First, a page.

"We tried to get Don, but back then I couldn't sing my way out of a paper sack," admits Wilkins. "It was like bad Perry Farrell, so he wasn't into it."

The uneasy feeling turned out to be mutual. "We went to see him playing some cover gig," continues Wilkins. "I still had the pretentious, elitist, punk attitude, so I was like, 'No freaking way am I playing with this guy!'"

"Here we are 10 years later, so it finally all worked out," chuckles Slone.

That's a gross understatement. Aside from a gap where Slone played with MOTH and Wilkins was distracted by a relationship, the pair have been playing together almost continuously. Once they had a chance to polish their style, Gauck was willing to get on board.

There are many elements to their creative success, and one is that they have stayed true to their vision rather than resorting to trend-chasing. Bastion's sound hints at some stand-outs of the Metal-to-Grunge transition axis, namely Queensryche and Stone Temple Pilots. Their songs are imbued with depth and complexity, but not at the expense of listenability.

Another key is that all are avid songwriters with equal input into production. This is where the fraternal chemistry is crucial. Many bands claim the "no egos" ethos, but the proof is in the pudding. Or, in this case, the Honey.

The Honey Sacrifice is Bastion's debut LP, and it's one of the crispest self-produced albums I've ever heard. Their secret was simply to spend adequate time on pre-production and re-recording as necessary to get exactly the sound they wanted. They also took a page from the Led Zeppelin recording book, gratuitously experimenting with layering.

"We filled out all the songs with little riffs, effects and ornaments to keep the songs building so you're not bored by the time the chorus comes around the third time," says Gauck.

A natural frontman, Wilkins' commanding voice is also a primary ingredient. But he was initially opposed to the role. "I just wanted to play bass," he quips, "but we realized it was going to be impossible to find a lead singer since we write all the melodies and lyrics and want to stay in control of that." The same situation complicated their bass player search. Joe Johnson is currently filling the position admirably, after a series of overly busy players.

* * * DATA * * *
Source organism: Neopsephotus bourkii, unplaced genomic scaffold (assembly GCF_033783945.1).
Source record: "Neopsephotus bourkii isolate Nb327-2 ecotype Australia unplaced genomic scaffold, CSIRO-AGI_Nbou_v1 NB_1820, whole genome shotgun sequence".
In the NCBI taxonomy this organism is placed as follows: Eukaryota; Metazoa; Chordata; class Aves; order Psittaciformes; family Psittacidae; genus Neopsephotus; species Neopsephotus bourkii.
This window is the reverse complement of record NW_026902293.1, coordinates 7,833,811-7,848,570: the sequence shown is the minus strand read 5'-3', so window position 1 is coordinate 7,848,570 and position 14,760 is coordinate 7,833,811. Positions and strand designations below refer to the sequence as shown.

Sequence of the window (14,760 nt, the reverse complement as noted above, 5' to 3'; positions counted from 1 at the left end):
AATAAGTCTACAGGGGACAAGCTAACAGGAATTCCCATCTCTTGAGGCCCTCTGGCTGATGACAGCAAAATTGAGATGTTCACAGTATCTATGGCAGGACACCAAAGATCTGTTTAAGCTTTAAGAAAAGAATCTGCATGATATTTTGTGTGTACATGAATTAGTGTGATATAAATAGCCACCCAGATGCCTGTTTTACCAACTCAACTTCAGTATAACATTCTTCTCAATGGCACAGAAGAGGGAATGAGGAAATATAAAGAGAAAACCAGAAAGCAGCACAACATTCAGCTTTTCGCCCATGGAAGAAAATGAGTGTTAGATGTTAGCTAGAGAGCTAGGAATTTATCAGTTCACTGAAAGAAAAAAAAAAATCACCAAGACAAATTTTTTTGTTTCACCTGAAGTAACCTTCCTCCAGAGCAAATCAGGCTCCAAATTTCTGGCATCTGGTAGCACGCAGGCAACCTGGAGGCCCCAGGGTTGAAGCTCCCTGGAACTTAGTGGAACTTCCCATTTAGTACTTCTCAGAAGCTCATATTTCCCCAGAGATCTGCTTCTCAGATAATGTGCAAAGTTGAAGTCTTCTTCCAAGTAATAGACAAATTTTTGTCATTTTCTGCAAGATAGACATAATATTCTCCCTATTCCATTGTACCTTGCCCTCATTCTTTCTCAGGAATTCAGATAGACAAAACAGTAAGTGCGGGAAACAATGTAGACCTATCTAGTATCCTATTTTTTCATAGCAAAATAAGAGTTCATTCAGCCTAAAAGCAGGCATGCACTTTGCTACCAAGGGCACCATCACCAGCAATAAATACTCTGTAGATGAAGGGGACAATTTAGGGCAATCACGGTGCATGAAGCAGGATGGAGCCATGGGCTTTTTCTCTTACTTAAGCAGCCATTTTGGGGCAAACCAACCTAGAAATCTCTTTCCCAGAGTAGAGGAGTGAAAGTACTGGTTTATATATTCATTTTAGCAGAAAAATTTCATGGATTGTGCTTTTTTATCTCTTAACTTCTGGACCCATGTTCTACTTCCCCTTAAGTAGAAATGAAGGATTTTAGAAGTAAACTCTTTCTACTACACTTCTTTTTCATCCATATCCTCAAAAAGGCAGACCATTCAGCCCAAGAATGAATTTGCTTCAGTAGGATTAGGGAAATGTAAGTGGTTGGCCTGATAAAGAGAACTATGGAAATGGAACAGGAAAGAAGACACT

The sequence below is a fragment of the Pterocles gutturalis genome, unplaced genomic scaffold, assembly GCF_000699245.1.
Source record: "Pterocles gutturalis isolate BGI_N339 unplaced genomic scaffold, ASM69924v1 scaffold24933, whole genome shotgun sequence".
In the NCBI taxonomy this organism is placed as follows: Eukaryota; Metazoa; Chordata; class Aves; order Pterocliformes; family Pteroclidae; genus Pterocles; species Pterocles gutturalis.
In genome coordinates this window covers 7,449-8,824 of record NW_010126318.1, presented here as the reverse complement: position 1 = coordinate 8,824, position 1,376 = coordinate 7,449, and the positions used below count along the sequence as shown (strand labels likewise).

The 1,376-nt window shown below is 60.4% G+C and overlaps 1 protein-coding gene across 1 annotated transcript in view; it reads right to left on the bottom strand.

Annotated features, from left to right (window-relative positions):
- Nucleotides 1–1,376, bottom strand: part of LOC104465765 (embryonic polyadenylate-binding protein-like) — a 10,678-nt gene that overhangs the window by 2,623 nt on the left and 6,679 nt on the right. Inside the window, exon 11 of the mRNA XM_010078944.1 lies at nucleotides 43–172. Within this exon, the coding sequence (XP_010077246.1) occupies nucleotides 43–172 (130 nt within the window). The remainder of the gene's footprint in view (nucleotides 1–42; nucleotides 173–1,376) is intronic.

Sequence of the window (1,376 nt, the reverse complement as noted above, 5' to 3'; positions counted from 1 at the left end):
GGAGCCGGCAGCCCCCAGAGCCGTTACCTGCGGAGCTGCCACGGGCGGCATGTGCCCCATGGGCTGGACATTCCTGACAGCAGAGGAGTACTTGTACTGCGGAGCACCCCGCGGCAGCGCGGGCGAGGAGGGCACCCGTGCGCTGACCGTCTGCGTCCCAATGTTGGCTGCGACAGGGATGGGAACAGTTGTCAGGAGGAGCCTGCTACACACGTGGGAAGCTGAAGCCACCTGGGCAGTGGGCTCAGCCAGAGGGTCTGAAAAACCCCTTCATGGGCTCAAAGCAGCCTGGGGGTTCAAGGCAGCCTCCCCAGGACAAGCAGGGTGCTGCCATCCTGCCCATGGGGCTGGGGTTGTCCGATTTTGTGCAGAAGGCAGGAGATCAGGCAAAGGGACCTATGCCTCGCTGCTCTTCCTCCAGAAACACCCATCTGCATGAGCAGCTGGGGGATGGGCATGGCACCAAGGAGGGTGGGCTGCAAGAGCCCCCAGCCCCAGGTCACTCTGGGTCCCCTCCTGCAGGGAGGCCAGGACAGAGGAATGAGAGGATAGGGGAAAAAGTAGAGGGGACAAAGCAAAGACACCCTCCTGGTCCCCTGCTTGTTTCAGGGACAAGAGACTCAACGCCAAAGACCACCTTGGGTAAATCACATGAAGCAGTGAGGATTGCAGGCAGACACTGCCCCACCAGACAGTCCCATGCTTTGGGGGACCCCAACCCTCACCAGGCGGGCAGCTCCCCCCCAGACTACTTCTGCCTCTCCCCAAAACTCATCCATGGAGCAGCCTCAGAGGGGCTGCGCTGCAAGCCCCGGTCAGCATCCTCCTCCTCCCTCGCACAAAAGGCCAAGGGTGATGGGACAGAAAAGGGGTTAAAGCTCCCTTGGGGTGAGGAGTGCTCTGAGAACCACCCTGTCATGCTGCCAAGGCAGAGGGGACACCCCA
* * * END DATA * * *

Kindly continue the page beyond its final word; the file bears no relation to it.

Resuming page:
Bastion's promotion plan includes weekend tours and possibly a week on each coast. They are also using online outlets to build a following. A show last month attracted a half dozen fans from Dayton, who found them through Building a sizable cult following should be no problem, but you could just as easily see a band of this caliber opening for Velvet Revolver.

"We don't have specific expectations of success," says Gauck. "As long I can keep making great music with these guys, even if we have to keep our day jobs, that's success."


- City Beat


The Honey Sacrifice (2005)
Ultra Violent (2007)
Nocturnal EP (2009)



Every once in awhile a band comes along that truly has a unique sound with a definitive cross-over appeal. BASTION is one of those rare bands. With a dark and moody hard-edged pop sensibility…BASTION has amassed teenage fans, loyal followers in their 40’s and everyone in between.

The band was formed in 2001 by Brad Wilkins (lead vox/bass) and Greg Slone (drums). BASTION’s founding members had a strong connection as performers/songwriters early on in previous bands and realized the potential of their partnership immediately. With the addition of Don Gauck (guitar/backing vox) in 2002 the line-up was finally complete. Together all three share a level of experience, musical training and friendship that is unique to the music industry today. More importantly, this precious trifecta create a sound that blends a menagerie of rock, post-punk and harmonious qualities, to create aching melodies with driving rhythmic sections that fulfill a need to shout and cry at the same time. “Our music can be dark and angry but it can also be energetic, powerful and uplifting. As in life, we explore and exploit many different moods,” explains (drummer) Greg Slone.

The combination of the technical excellence of BASTION’s members as musicians combined with Wilkins' evocative and androgynous voice produces the sound that is the essence of BASTION. Wilkins' extensive vocal range allows for performances ranging from dark/moody to powerful/edgy in the vein of The Killers, Kings of Leon and Muse.

Influences ranging from The Police to Fugazi are evident, but BASTION’s unique sound is purely a result of the talent and emotion Wilkins, Slone and Gauck bring to their songwriting and performance influenced by “everyday life, stupidity, and avoidance of logic.... sometimes we’re just angry” spouts Wilkins.

“In a BASTION live performance, we create something that is living and breathing and can only happen once,” says Gauck. “The collaboration of instruments, voices and audience is never the same again. Every performance creates it's own energy – and just like our music—its own unique signature.”